Sultan Nazrin Says
Malaysia must continue to constantly reorient with global changes to prepare itself with any eventualities ahead. Sultan of Perak Sultan Nazrin Muizzuddin Shah has said in the 57 years since Independence, the nation has developed into a modern and diversified upper middle-income economy, whose expansion was supported by a sophisticated and resilient financial sector.
This is certainly a very impressive achievement, he said, and a testament to the contributions of all Malaysians who each have played a role in their own individual way. Speaking at the Khazanah Nasional Bhd’s Megatrends Conference, Sultan Nazrin said to build upon this progress, Malaysia however, cannot rely on the same thinking that has brought it to where it is now.
“As the world around us changes, so too must we re-orientate our developmental philosophy to the eventualities which lay ahead – lest we become what Harold Wilson, former Prime Minister of Great Britain, referred to as “architects of decay” in a speech to the Consultative Assembly of the Council of Europe.”
He said today, Malaysia stands on the brink of an era proclaimed by many to be the Asian Century.
“Over the next few decades, many fast-growing Asian economies are anticipated to achieve convergence with much of the developed world, and with it, garner greater global influence and higher living standards for its citizens.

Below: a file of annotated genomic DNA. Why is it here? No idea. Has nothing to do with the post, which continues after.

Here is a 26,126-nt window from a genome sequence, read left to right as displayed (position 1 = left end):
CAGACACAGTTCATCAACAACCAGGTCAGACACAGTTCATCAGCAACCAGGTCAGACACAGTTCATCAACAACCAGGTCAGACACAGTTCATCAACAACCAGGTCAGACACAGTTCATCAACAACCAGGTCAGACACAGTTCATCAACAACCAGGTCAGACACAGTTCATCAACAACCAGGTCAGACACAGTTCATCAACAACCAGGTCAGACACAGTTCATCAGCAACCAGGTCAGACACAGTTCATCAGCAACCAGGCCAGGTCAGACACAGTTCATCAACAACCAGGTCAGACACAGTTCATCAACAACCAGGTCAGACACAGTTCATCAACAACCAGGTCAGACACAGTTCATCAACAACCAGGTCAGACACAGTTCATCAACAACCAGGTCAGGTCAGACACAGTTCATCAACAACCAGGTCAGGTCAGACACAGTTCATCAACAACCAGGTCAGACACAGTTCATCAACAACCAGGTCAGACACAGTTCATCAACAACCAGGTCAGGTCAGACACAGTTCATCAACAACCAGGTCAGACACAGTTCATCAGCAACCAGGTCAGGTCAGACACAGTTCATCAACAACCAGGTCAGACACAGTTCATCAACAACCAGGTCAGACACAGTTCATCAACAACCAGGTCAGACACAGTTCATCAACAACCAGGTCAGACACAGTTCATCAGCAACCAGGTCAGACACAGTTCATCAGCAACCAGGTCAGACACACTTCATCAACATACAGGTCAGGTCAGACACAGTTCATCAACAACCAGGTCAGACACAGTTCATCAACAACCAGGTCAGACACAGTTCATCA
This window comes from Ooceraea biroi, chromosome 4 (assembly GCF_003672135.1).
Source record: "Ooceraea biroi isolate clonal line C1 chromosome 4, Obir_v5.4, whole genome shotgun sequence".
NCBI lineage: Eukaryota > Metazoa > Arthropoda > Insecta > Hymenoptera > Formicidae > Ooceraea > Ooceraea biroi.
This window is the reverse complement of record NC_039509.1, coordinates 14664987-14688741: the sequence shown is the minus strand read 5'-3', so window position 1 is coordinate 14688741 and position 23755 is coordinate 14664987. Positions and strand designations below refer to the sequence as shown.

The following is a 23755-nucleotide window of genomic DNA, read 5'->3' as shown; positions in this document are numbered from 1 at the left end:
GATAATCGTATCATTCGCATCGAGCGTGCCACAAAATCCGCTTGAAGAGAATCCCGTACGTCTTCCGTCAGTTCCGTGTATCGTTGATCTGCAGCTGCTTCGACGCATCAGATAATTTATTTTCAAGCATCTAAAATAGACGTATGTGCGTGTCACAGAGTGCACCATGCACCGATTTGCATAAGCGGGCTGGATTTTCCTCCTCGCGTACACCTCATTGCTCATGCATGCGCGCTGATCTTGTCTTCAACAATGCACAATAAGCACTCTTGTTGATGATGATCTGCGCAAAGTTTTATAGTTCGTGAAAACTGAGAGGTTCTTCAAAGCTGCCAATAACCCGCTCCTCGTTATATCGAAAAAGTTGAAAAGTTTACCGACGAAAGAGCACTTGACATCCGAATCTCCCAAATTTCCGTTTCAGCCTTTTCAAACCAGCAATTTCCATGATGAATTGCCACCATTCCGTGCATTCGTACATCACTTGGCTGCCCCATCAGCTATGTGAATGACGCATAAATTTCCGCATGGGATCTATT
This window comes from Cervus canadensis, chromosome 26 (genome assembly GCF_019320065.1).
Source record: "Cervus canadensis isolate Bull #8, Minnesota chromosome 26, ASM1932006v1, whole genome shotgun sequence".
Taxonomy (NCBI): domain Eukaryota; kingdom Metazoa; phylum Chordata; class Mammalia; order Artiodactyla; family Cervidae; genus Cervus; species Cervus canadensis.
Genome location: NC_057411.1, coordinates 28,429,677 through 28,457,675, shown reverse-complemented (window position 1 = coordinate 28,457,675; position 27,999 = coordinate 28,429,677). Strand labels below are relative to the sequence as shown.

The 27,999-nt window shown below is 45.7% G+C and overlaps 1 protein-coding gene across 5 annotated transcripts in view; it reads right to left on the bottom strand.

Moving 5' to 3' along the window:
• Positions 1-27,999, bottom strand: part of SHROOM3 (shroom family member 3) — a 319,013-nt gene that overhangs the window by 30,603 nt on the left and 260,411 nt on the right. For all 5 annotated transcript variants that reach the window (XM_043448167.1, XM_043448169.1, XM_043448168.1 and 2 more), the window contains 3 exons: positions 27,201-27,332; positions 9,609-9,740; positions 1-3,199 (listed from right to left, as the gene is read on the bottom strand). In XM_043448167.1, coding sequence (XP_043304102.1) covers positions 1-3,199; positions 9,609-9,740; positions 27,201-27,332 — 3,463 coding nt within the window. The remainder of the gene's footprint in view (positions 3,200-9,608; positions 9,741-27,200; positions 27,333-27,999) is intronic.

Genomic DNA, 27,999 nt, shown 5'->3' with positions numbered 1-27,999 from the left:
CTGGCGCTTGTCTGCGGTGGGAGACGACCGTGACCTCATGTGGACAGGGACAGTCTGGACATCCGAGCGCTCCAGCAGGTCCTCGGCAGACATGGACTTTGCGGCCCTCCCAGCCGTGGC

“Indeed, their performance over the last decade lends credence to such optimism, with the gross domestic product of emerging Asian economies growing more than twice as fast as world GDP (gross domestic product).
“Having established this, what then shall be Malaysia’s place in this new world order whether are we bound?” he said.
Sultan Nazrin said as Malaysia moves forward, this country will continue to be a home for all.
“As the rising tide of the Asian century lifts our collective fortunes, such fruits of prosperity should be equitably shared.
“This means that access to opportunities must be made more inclusive by transcending socioeconomic barriers, particularly the chasm of poverty,” he said.
At the same time, he said growth must also be sustainable across generations and be able to support an optimal quality of life for those living within this economic ecosystem.